For clarity, consider the following reasoning. An actor is a role played by one or more users within the context of an executing use case. So, if Mary and John are system's users entitled to start an use case named, say, Sell an Item, both are playing the same role at that very moment as a single actor named, say, Seller. It doesn't matter that, in reality, they are a sales clerk and a sales manager: in the use case diagram, both act as a "the" Seller (actor).

In the picture below, you can see three use case diagrams, where we can further extend the argument.

Three different use case configurations

UC-1 shows an use case in which two different actors, Sales Clerk and Sales Manager, are required to execute the use case Sell an Item; i.e., in the UC-1's description, both are needed to run it. That could indicate, for example, that every sale performed by a clerk has to be approved by a sales manager. In this case, Sales Clerk is a primary actor because it starts the use case and get some benefit from it (perform a sale) and Sales Manager is a secondary actor (it is involved in the execution).

In UC-2, both the manager (Sales Manager) and the seller (Sales Clerk) can sell an item (i.e., start the Sell an Item use case). Given that both perform the same role as a seller, this is likely to be modelled as an inheritance as depicted - Sales Clerk "IS A" Seller and the same goes for Sales Manager. As pointed out above, both actors are acting as "the" seller (Seller).

UC-3 depicts exactly the same situation seen in UC-1, with a minor difference though: the arrows indicate clearly who is the primary and the secondary actors (Sales Clerk and Sales Manager, respectively). As far as I am aware, those arrows are not standardized (quoting UML @ Classroom: "Graphically, there is no differentiation between primary and secondary actors, between active and passive actors...").

To finalize the argument, consider the following use case diagram: Two Actors Involved in an use case execution. Only one starts it

Could you say that both actors, Seller and Credit Card Company are entitled to start this use case? Of course not, this would be plainly wrong, as we know beforehand that credit card companies do not sell items in stores, but support sales through their computerized systems. In the same fashion, it would be a mistake to state that both Sales Clerk and Sales Manager might start the Sell an Item use case in the UC-1 diagram above.

Take a look here to a textbook on that.

  • 1
    I like your answer, but it would be even better if you indicated which "rules" are in fact UML rules, and which ones are the conventions of certain authors. As it currently reads it comes across like all of these statements are UML rules. UML has very little rules about regarding this subject. Things like primary and secondary actor are not even defined in UML. Commented May 28, 2019 at 6:09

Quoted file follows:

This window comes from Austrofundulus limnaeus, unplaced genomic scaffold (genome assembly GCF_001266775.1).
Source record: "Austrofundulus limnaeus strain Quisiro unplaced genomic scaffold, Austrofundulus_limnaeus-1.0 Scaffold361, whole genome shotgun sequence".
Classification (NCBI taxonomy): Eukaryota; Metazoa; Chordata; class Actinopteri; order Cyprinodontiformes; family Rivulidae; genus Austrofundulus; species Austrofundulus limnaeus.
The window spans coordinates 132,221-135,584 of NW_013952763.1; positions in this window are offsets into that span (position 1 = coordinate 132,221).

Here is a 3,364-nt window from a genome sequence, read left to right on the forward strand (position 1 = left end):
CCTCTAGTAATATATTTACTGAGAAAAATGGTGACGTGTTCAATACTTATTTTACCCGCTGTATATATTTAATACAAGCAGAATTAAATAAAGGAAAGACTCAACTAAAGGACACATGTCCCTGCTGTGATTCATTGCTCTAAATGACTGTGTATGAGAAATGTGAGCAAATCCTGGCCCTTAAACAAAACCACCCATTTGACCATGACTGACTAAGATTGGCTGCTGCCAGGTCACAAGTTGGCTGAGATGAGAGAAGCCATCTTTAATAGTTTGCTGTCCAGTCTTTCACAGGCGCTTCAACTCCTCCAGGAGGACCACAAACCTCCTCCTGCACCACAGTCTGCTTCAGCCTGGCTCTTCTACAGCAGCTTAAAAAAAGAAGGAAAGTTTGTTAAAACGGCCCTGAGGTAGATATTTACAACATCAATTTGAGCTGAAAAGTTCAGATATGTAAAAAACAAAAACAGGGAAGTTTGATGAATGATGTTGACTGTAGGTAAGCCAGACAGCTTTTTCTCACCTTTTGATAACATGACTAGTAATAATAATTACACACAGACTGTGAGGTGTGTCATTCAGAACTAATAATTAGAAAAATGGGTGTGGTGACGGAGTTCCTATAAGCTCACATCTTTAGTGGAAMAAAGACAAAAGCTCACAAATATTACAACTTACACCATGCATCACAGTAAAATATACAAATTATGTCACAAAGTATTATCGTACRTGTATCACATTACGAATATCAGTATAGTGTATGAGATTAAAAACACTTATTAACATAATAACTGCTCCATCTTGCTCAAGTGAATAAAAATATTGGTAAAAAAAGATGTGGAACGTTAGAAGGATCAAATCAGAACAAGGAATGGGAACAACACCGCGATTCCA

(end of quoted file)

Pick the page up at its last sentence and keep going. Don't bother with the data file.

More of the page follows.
• 1
    I am a researcher on this field that realized that classics as the Cockburn's Writting Effective Use Cases can be really hard to grasp whereas the practically unknown UML @ Classroom is suberb, which makes me resort to a mix of the "best literature" I find here and there. As for the official OMG references, I still haven't found the time to study it. I had no idea the concepts of "primary" and "secondary" actors were not a UML's standard - but they are Cockburn's, and I give him some credit. Notwithstanding, you have a fair point - standards are meant to be followed, not wildly customized. Commented May 29, 2019 at 13:12
  • 1
    this should be marked as answer. thanks very much for your effort 👍
    – Luke
    Commented Apr 27 at 16:23

Your response A i.e. Actor1 and Actor2 can use UseCase1 is the correct one.

Of course you can model that with your second diagram but in this case the model is a little bit different. Actor1 and Actor2 can also use UseCase1 but this is due to the fact that they are specialization of Actor3 which is the only kind of actor having acces to the usecase1

  • And how would look B answer? Commented Jun 4, 2014 at 8:06
  • @user3565261 Dependencies between the actors are out of scope for UC diagram. Actually, it's out of scope for any UML diagram because interactions between actors are out of scope for the system that you're modeling. If the functionality depends on both users, it can be modeled in a lower level diagrams, e.g. sequence/action diagram - but that doesn't mean in any way that the UC can't be started by any of the users. Commented Jun 4, 2014 at 8:11
  • agreed you can not express that Actors needs an usecase, they have access to them but some usecase can need (or include) other ones.
    – Red Beard
    Commented Jun 4, 2014 at 8:27

By UML definition, Actor is external entity to context of UseCase (for example modeled system, modul etc.) By definition, during usecase execution, system interracts with Actor. Association between UseCase and Actor does not define uses of usecase by Actor, but collaboration between Actor and system.

Association navigability in usecase diagram does not define communication as well.

A would say, all answers are correct, because it is not possible to determine, which actor initialized usecase, when it interact with system or what actor does.

You can provide more detailed description using definition of behaviors of system which implements (realize) functionality declared by usecases.